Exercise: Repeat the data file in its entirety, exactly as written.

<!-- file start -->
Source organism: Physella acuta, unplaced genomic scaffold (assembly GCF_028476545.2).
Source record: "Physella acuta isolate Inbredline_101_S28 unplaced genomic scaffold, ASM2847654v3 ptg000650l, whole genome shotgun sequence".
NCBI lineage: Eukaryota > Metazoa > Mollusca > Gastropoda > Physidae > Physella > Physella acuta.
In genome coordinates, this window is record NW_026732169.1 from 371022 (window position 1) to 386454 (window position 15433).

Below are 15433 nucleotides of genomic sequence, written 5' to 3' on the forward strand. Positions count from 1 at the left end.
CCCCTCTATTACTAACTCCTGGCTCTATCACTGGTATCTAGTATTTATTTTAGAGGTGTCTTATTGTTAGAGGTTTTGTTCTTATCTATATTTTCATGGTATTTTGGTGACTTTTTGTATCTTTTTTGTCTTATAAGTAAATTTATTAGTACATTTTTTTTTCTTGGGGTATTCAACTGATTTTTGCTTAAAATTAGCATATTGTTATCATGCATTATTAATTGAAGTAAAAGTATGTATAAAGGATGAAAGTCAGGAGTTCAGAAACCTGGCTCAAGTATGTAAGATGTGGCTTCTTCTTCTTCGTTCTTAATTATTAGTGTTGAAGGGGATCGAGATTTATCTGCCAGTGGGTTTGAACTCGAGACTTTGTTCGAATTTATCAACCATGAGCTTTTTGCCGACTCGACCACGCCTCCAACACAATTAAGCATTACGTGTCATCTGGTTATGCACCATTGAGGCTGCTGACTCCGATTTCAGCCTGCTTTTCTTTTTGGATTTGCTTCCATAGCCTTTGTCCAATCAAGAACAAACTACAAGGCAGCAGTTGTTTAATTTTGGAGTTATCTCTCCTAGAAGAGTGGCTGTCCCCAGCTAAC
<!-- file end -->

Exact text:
Source organism: Physella acuta, unplaced genomic scaffold (assembly GCF_028476545.2).
Source record: "Physella acuta isolate Inbredline_101_S28 unplaced genomic scaffold, ASM2847654v3 ptg000650l, whole genome shotgun sequence".
NCBI lineage: Eukaryota > Metazoa > Mollusca > Gastropoda > Physidae > Physella > Physella acuta.
In genome coordinates, this window is record NW_026732169.1 from 371022 (window position 1) to 386454 (window position 15433).

Below are 15433 nucleotides of genomic sequence, written 5' to 3' on the forward strand. Positions count from 1 at the left end.
CCCCTCTATTACTAACTCCTGGCTCTATCACTGGTATCTAGTATTTATTTTAGAGGTGTCTTATTGTTAGAGGTTTTGTTCTTATCTATATTTTCATGGTATTTTGGTGACTTTTTGTATCTTTTTTGTCTTATAAGTAAATTTATTAGTACATTTTTTTTTCTTGGGGTATTCAACTGATTTTTGCTTAAAATTAGCATATTGTTATCATGCATTATTAATTGAAGTAAAAGTATGTATAAAGGATGAAAGTCAGGAGTTCAGAAACCTGGCTCAAGTATGTAAGATGTGGCTTCTTCTTCTTCGTTCTTAATTATTAGTGTTGAAGGGGATCGAGATTTATCTGCCAGTGGGTTTGAACTCGAGACTTTGTTCGAATTTATCAACCATGAGCTTTTTGCCGACTCGACCACGCCTCCAACACAATTAAGCATTACGTGTCATCTGGTTATGCACCATTGAGGCTGCTGACTCCGATTTCAGCCTGCTTTTCTTTTTGGATTTGCTTCCATAGCCTTTGTCCAATCAAGAACAAACTACAAGGCAGCAGTTGTTTAATTTTGGAGTTATCTCTCCTAGAAGAGTGGCTGTCCCCAGCTAAC